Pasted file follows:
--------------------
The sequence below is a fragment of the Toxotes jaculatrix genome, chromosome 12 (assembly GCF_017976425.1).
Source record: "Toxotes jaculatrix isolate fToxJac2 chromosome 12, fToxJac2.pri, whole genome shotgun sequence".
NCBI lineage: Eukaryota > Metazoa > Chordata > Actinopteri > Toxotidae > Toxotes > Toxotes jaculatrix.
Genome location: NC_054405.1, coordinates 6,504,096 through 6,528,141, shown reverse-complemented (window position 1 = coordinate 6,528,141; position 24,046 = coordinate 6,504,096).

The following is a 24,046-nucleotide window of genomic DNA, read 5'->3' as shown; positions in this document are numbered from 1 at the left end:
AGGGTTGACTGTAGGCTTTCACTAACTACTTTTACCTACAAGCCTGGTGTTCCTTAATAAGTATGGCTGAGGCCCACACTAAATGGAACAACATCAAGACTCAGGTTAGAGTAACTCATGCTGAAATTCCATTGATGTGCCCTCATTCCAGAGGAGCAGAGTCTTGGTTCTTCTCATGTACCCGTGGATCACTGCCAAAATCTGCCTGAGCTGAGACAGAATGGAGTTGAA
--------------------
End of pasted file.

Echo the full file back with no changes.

The sequence below is a fragment of the Toxotes jaculatrix genome, chromosome 12 (assembly GCF_017976425.1).
Source record: "Toxotes jaculatrix isolate fToxJac2 chromosome 12, fToxJac2.pri, whole genome shotgun sequence".
NCBI lineage: Eukaryota > Metazoa > Chordata > Actinopteri > Toxotidae > Toxotes > Toxotes jaculatrix.
Genome location: NC_054405.1, coordinates 6,504,096 through 6,528,141, shown reverse-complemented (window position 1 = coordinate 6,528,141; position 24,046 = coordinate 6,504,096).

The following is a 24,046-nucleotide window of genomic DNA, read 5'->3' as shown; positions in this document are numbered from 1 at the left end:
AGGGTTGACTGTAGGCTTTCACTAACTACTTTTACCTACAAGCCTGGTGTTCCTTAATAAGTATGGCTGAGGCCCACACTAAATGGAACAACATCAAGACTCAGGTTAGAGTAACTCATGCTGAAATTCCATTGATGTGCCCTCATTCCAGAGGAGCAGAGTCTTGGTTCTTCTCATGTACCCGTGGATCACTGCCAAAATCTGCCTGAGCTGAGACAGAATGGAGTTGAA